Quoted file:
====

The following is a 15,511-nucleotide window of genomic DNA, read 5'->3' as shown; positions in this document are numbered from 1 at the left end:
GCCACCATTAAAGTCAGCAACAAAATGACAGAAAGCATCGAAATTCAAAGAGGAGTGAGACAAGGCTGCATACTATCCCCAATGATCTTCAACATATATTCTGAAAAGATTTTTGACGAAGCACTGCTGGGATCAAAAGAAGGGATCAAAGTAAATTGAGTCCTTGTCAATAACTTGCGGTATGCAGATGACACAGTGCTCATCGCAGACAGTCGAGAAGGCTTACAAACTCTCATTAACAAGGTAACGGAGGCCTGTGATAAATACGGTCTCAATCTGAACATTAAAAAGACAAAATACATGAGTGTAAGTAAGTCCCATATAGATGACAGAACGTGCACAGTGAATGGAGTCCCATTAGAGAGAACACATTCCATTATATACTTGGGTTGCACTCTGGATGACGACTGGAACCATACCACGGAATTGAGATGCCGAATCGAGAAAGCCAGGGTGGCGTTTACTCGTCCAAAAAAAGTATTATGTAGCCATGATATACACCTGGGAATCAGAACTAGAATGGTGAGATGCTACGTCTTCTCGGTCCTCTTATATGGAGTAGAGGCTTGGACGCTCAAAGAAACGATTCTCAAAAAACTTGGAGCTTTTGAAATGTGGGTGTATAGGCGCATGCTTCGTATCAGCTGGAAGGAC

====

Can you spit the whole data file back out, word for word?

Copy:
The following is a 15,511-nucleotide window of genomic DNA, read 5'->3' as shown; positions in this document are numbered from 1 at the left end:
GCCACCATTAAAGTCAGCAACAAAATGACAGAAAGCATCGAAATTCAAAGAGGAGTGAGACAAGGCTGCATACTATCCCCAATGATCTTCAACATATATTCTGAAAAGATTTTTGACGAAGCACTGCTGGGATCAAAAGAAGGGATCAAAGTAAATTGAGTCCTTGTCAATAACTTGCGGTATGCAGATGACACAGTGCTCATCGCAGACAGTCGAGAAGGCTTACAAACTCTCATTAACAAGGTAACGGAGGCCTGTGATAAATACGGTCTCAATCTGAACATTAAAAAGACAAAATACATGAGTGTAAGTAAGTCCCATATAGATGACAGAACGTGCACAGTGAATGGAGTCCCATTAGAGAGAACACATTCCATTATATACTTGGGTTGCACTCTGGATGACGACTGGAACCATACCACGGAATTGAGATGCCGAATCGAGAAAGCCAGGGTGGCGTTTACTCGTCCAAAAAAAGTATTATGTAGCCATGATATACACCTGGGAATCAGAACTAGAATGGTGAGATGCTACGTCTTCTCGGTCCTCTTATATGGAGTAGAGGCTTGGACGCTCAAAGAAACGATTCTCAAAAAACTTGGAGCTTTTGAAATGTGGGTGTATAGGCGCATGCTTCGTATCAGCTGGAAGGAC